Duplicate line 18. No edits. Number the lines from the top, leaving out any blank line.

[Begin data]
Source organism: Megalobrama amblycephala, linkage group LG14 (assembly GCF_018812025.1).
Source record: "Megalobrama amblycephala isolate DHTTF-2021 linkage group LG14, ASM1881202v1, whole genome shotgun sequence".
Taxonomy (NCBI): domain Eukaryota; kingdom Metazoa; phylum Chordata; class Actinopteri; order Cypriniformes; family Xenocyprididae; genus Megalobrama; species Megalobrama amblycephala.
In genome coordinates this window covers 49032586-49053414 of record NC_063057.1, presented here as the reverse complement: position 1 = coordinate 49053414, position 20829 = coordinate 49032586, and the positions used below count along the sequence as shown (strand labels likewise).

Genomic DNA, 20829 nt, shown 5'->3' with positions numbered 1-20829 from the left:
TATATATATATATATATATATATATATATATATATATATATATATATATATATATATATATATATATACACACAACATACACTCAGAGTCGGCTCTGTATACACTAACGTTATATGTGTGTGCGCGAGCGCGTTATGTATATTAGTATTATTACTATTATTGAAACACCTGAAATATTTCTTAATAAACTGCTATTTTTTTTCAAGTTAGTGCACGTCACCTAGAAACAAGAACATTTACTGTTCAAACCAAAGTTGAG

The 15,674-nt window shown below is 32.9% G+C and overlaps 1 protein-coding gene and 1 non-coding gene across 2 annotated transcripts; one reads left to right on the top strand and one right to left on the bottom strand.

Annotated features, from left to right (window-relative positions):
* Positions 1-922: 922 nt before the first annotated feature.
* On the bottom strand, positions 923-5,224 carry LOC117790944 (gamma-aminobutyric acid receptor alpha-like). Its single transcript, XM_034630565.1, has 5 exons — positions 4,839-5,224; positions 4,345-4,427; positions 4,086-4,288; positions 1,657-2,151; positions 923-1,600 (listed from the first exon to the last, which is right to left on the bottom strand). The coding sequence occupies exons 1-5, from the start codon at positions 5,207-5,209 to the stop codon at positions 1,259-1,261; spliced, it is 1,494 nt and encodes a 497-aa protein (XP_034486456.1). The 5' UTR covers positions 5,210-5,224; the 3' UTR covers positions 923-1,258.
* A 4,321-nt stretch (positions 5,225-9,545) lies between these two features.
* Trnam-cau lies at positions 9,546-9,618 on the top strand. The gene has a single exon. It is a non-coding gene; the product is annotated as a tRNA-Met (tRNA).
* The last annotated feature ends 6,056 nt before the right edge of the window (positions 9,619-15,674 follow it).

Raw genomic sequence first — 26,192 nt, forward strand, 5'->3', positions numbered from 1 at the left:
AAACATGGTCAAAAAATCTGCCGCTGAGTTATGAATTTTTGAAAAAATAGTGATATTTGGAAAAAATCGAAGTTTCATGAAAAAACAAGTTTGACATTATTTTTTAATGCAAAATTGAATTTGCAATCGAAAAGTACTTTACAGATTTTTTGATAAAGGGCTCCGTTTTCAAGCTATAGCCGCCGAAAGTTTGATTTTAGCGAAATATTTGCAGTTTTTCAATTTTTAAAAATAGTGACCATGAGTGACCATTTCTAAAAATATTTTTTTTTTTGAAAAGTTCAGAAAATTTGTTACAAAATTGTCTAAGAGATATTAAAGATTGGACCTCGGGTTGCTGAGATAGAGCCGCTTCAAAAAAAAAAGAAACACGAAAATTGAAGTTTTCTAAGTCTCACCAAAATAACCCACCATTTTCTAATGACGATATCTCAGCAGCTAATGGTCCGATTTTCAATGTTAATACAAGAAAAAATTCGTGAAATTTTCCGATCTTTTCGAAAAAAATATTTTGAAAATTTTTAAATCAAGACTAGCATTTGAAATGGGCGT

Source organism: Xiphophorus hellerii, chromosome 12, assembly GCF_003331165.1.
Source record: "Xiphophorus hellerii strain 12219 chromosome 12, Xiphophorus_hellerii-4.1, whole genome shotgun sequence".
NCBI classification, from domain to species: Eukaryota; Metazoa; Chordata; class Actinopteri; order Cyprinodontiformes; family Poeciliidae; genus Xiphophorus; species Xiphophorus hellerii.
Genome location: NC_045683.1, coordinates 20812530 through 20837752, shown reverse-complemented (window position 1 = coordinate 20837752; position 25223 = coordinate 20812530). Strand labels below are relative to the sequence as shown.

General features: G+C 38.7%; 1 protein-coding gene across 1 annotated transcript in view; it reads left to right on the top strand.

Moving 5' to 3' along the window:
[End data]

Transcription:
NCBI classification, from domain to species: Eukaryota; Metazoa; Chordata; class Actinopteri; order Cyprinodontiformes; family Poeciliidae; genus Xiphophorus; species Xiphophorus hellerii.